Yet the end of his congressional tenure will mark the first time in Ryan’s adulthood that he may be in Janesville anything approaching full-time. After graduating from Craig High School, on the city’s more affluent east side, he left for Miami University of Ohio and then moved to Washington, where he held internships and congressional staff positions. He was in his 20s and single when he decided to move home and run for an open congressional seat. An aggressive campaigner from the start, he knocked out several more veteran Republicans even before the primary.
People’s attitudes toward his decision to leave Congress “will all depend on where your politics were when you woke up this morning,” Cullen said.
Even as partisanship has escalated, Janesville has accrued advantages as the speaker’s home town. It is a small industrial city that has been struggling to rebuild its economy since the nation’s oldest operating General Motors assembly plant closed there in the midst of the Great Recession.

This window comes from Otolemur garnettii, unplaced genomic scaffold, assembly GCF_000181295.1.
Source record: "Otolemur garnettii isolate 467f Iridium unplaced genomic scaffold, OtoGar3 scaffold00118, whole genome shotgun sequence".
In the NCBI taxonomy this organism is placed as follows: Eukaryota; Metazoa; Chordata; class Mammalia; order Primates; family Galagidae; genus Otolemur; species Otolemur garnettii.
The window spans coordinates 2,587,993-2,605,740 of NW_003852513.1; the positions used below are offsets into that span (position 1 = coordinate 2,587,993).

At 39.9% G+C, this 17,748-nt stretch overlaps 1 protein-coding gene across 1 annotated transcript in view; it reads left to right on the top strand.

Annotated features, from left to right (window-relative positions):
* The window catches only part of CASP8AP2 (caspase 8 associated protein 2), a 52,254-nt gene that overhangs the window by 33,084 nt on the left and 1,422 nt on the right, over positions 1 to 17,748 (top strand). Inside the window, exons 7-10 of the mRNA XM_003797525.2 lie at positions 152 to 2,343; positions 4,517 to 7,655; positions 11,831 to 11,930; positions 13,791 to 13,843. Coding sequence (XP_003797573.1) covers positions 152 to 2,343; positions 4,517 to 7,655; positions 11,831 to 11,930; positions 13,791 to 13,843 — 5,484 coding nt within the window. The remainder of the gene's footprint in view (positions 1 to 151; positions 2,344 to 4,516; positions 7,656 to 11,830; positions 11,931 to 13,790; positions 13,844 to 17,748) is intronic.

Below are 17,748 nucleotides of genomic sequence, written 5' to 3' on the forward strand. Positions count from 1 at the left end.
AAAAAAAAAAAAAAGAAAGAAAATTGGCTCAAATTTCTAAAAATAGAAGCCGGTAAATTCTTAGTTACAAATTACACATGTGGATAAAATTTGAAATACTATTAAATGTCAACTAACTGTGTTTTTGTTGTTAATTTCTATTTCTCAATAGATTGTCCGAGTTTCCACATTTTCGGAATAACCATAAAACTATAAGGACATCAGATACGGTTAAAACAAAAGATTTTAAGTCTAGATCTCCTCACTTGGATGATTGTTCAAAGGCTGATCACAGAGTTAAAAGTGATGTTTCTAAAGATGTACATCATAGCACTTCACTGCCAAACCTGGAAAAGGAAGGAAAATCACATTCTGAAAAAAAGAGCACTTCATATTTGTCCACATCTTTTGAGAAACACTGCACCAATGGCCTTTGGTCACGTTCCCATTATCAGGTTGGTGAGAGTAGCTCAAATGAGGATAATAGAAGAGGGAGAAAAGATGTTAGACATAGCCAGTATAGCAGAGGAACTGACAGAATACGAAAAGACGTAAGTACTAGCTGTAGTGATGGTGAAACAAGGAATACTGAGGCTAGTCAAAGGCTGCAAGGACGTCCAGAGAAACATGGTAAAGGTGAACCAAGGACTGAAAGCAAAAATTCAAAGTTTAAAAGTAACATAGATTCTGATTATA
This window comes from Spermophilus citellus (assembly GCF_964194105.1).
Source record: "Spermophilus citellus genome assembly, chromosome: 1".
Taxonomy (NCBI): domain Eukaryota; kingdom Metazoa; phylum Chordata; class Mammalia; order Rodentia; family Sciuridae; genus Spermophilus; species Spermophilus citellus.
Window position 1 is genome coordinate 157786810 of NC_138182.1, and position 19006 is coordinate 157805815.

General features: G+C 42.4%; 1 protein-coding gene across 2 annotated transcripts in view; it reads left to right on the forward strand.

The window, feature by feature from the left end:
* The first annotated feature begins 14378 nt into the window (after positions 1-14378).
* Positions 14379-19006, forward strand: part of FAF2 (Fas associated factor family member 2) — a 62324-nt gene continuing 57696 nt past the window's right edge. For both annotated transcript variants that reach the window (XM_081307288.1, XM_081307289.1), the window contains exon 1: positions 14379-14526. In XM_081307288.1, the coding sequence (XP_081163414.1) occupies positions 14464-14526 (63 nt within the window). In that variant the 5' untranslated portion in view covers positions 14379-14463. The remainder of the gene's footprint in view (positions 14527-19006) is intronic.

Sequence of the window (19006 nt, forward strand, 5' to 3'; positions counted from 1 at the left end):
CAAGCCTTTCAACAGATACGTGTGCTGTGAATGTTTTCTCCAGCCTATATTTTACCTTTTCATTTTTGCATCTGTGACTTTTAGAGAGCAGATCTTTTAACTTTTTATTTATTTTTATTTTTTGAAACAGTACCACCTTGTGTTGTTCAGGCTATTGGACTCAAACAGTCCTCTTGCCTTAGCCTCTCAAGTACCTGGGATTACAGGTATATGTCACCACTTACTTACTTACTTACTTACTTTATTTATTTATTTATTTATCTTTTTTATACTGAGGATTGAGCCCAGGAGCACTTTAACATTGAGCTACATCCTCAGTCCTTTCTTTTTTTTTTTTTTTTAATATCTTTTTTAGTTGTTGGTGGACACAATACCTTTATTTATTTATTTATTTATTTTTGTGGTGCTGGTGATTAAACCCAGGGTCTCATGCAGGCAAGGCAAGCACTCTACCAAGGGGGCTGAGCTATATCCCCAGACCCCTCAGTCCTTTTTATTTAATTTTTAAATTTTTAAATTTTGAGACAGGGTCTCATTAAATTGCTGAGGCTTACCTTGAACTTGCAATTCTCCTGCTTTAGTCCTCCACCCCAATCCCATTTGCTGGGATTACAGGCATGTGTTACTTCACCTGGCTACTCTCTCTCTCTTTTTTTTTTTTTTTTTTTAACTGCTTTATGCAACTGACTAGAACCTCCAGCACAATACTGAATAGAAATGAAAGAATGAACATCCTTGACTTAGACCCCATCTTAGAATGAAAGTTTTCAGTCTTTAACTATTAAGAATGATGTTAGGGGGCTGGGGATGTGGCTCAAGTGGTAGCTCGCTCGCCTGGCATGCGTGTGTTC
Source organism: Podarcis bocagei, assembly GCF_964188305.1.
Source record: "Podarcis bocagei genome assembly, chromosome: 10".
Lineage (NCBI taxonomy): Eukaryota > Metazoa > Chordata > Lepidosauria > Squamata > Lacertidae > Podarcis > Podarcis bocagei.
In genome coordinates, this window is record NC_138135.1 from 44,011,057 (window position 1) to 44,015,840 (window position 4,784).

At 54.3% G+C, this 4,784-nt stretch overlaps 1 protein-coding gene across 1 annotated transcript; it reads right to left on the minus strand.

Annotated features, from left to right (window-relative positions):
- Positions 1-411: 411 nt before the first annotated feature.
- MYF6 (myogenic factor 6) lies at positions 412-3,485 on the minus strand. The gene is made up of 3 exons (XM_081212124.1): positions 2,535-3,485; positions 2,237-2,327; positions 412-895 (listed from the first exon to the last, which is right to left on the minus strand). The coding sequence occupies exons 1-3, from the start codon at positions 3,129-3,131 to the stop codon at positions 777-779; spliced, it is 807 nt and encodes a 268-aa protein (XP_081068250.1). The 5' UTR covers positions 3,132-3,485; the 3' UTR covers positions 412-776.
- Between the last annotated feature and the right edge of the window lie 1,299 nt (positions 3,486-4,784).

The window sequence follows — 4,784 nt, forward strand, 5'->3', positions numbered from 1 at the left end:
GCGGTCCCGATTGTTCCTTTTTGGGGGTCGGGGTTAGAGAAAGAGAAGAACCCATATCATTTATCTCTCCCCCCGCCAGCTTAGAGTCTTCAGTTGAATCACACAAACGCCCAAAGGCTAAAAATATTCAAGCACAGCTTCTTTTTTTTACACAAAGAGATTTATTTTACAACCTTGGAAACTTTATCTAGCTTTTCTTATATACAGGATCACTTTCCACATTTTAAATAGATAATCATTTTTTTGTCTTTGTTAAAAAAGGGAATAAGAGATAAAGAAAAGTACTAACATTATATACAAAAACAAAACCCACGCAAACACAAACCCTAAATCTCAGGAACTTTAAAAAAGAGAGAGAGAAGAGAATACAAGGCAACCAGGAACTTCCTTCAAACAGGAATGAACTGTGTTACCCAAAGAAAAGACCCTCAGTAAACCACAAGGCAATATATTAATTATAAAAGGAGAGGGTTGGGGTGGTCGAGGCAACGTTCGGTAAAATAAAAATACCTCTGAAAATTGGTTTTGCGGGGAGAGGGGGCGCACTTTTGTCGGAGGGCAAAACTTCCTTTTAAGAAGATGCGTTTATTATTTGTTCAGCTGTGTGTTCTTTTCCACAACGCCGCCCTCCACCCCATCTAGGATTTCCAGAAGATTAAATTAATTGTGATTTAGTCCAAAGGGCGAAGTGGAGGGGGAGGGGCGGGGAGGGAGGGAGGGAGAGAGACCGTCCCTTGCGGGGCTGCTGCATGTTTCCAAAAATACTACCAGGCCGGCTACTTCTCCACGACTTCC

“Part of his legacy really is he’s put us on the map nationally,” said Dan Cunningham, vice president of government relations for Forward Janesville, the equivalent of a U.S. Chamber of Commerce for the town of 65,000. “Paul has opened many doors for us.”
Last month, Forward Janesville brought about 50 business executives on an annual trip to Washington. There was a private dinner with the speaker at Bobby Van’s restaurant, and, at the White House, “they were opening doors wide,” Cunningham said, including a meeting with White House press secretary Sarah Huckabee Sanders.
Before this year’s trip, with rumors flying that Ryan might give up his seat, Cunningham told Forward Janesville members: “Guys, this is the year you are going to come. There is all this speculation. Come now.”
Next year, Cunningham knows, the trip to Washington will not include a visit to the House speaker’s balcony.